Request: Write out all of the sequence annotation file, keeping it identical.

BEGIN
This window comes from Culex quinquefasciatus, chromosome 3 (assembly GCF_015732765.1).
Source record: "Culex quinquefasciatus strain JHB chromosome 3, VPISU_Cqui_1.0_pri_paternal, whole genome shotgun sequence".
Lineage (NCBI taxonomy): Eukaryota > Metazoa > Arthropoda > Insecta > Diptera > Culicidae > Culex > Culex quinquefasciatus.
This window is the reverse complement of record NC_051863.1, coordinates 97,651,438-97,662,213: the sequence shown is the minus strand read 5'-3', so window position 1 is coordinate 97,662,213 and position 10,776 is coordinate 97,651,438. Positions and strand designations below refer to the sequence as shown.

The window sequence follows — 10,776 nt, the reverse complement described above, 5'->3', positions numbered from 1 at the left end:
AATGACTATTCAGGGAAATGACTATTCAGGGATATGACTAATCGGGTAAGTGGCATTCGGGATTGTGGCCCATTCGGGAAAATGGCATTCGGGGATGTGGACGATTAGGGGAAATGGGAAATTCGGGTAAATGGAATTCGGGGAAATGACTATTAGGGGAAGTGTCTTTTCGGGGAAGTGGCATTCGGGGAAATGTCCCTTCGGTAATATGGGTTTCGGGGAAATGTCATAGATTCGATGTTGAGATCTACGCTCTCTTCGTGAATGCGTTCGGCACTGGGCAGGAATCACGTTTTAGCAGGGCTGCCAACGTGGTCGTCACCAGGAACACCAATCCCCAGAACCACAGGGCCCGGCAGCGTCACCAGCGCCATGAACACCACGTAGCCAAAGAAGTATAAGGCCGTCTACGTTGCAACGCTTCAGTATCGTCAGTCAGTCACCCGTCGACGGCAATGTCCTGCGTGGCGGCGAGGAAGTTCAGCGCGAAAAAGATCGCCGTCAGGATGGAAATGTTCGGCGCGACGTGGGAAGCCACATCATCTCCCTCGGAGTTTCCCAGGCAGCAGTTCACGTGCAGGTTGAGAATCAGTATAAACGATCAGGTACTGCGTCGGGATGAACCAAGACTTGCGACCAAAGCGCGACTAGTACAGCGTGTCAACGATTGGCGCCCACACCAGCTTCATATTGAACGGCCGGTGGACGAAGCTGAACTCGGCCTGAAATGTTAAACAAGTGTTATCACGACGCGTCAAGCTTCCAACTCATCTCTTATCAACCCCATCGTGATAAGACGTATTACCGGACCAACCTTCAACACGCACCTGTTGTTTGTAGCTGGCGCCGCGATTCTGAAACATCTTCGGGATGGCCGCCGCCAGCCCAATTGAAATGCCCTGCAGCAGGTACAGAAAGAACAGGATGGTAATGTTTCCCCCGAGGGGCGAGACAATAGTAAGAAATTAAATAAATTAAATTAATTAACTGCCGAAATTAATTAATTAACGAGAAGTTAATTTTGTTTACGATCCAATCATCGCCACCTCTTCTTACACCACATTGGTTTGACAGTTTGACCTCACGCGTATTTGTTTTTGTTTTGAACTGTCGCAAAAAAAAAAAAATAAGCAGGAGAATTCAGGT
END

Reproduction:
This window comes from Culex quinquefasciatus, chromosome 3 (assembly GCF_015732765.1).
Source record: "Culex quinquefasciatus strain JHB chromosome 3, VPISU_Cqui_1.0_pri_paternal, whole genome shotgun sequence".
Lineage (NCBI taxonomy): Eukaryota > Metazoa > Arthropoda > Insecta > Diptera > Culicidae > Culex > Culex quinquefasciatus.
This window is the reverse complement of record NC_051863.1, coordinates 97,651,438-97,662,213: the sequence shown is the minus strand read 5'-3', so window position 1 is coordinate 97,662,213 and position 10,776 is coordinate 97,651,438. Positions and strand designations below refer to the sequence as shown.

The window sequence follows — 10,776 nt, the reverse complement described above, 5'->3', positions numbered from 1 at the left end:
AATGACTATTCAGGGAAATGACTATTCAGGGATATGACTAATCGGGTAAGTGGCATTCGGGATTGTGGCCCATTCGGGAAAATGGCATTCGGGGATGTGGACGATTAGGGGAAATGGGAAATTCGGGTAAATGGAATTCGGGGAAATGACTATTAGGGGAAGTGTCTTTTCGGGGAAGTGGCATTCGGGGAAATGTCCCTTCGGTAATATGGGTTTCGGGGAAATGTCATAGATTCGATGTTGAGATCTACGCTCTCTTCGTGAATGCGTTCGGCACTGGGCAGGAATCACGTTTTAGCAGGGCTGCCAACGTGGTCGTCACCAGGAACACCAATCCCCAGAACCACAGGGCCCGGCAGCGTCACCAGCGCCATGAACACCACGTAGCCAAAGAAGTATAAGGCCGTCTACGTTGCAACGCTTCAGTATCGTCAGTCAGTCACCCGTCGACGGCAATGTCCTGCGTGGCGGCGAGGAAGTTCAGCGCGAAAAAGATCGCCGTCAGGATGGAAATGTTCGGCGCGACGTGGGAAGCCACATCATCTCCCTCGGAGTTTCCCAGGCAGCAGTTCACGTGCAGGTTGAGAATCAGTATAAACGATCAGGTACTGCGTCGGGATGAACCAAGACTTGCGACCAAAGCGCGACTAGTACAGCGTGTCAACGATTGGCGCCCACACCAGCTTCATATTGAACGGCCGGTGGACGAAGCTGAACTCGGCCTGAAATGTTAAACAAGTGTTATCACGACGCGTCAAGCTTCCAACTCATCTCTTATCAACCCCATCGTGATAAGACGTATTACCGGACCAACCTTCAACACGCACCTGTTGTTTGTAGCTGGCGCCGCGATTCTGAAACATCTTCGGGATGGCCGCCGCCAGCCCAATTGAAATGCCCTGCAGCAGGTACAGAAAGAACAGGATGGTAATGTTTCCCCCGAGGGGCGAGACAATAGTAAGAAATTAAATAAATTAAATTAATTAACTGCCGAAATTAATTAATTAACGAGAAGTTAATTTTGTTTACGATCCAATCATCGCCACCTCTTCTTACACCACATTGGTTTGACAGTTTGACCTCACGCGTATTTGTTTTTGTTTTGAACTGTCGCAAAAAAAAAAAAATAAGCAGGAGAATTCAGGT